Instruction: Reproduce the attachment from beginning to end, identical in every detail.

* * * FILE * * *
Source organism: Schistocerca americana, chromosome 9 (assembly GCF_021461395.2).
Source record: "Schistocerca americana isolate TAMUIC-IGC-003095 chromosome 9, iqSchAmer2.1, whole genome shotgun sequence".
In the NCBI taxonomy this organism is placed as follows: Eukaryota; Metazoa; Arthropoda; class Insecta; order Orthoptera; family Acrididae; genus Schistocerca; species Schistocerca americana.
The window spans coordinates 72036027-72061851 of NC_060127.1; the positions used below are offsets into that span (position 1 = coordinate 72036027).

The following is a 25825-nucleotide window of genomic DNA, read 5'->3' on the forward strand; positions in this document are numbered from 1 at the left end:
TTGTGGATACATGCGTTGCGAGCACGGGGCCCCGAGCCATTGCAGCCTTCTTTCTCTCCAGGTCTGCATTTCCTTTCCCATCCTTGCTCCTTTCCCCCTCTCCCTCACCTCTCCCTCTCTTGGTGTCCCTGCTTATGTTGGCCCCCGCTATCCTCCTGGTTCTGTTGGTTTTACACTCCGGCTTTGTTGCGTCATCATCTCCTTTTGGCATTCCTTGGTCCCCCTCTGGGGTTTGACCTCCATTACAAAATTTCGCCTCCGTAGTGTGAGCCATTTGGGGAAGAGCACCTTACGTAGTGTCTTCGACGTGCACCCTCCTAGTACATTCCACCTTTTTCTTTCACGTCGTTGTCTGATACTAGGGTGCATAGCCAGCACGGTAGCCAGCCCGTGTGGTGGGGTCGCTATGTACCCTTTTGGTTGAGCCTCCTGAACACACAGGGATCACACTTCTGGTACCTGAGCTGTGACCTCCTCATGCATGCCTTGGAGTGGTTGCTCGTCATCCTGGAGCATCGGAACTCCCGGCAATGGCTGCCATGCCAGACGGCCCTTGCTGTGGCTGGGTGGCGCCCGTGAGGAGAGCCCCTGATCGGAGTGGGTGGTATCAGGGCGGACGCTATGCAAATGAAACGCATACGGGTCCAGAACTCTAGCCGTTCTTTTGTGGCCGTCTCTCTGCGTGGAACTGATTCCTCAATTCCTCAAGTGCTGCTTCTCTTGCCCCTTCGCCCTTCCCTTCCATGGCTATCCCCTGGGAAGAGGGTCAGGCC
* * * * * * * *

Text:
Source organism: Schistocerca americana, chromosome 9 (assembly GCF_021461395.2).
Source record: "Schistocerca americana isolate TAMUIC-IGC-003095 chromosome 9, iqSchAmer2.1, whole genome shotgun sequence".
In the NCBI taxonomy this organism is placed as follows: Eukaryota; Metazoa; Arthropoda; class Insecta; order Orthoptera; family Acrididae; genus Schistocerca; species Schistocerca americana.
The window spans coordinates 72036027-72061851 of NC_060127.1; the positions used below are offsets into that span (position 1 = coordinate 72036027).

The following is a 25825-nucleotide window of genomic DNA, read 5'->3' on the forward strand; positions in this document are numbered from 1 at the left end:
TTGTGGATACATGCGTTGCGAGCACGGGGCCCCGAGCCATTGCAGCCTTCTTTCTCTCCAGGTCTGCATTTCCTTTCCCATCCTTGCTCCTTTCCCCCTCTCCCTCACCTCTCCCTCTCTTGGTGTCCCTGCTTATGTTGGCCCCCGCTATCCTCCTGGTTCTGTTGGTTTTACACTCCGGCTTTGTTGCGTCATCATCTCCTTTTGGCATTCCTTGGTCCCCCTCTGGGGTTTGACCTCCATTACAAAATTTCGCCTCCGTAGTGTGAGCCATTTGGGGAAGAGCACCTTACGTAGTGTCTTCGACGTGCACCCTCCTAGTACATTCCACCTTTTTCTTTCACGTCGTTGTCTGATACTAGGGTGCATAGCCAGCACGGTAGCCAGCCCGTGTGGTGGGGTCGCTATGTACCCTTTTGGTTGAGCCTCCTGAACACACAGGGATCACACTTCTGGTACCTGAGCTGTGACCTCCTCATGCATGCCTTGGAGTGGTTGCTCGTCATCCTGGAGCATCGGAACTCCCGGCAATGGCTGCCATGCCAGACGGCCCTTGCTGTGGCTGGGTGGCGCCCGTGAGGAGAGCCCCTGATCGGAGTGGGTGGTATCAGGGCGGACGCTATGCAAATGAAACGCATACGGGTCCAGAACTCTAGCCGTTCTTTTGTGGCCGTCTCTCTGCGTGGAACTGATTCCTCAATTCCTCAAGTGCTGCTTCTCTTGCCCCTTCGCCCTTCCCTTCCATGGCTATCCCCTGGGAAGAGGGTCAGGCC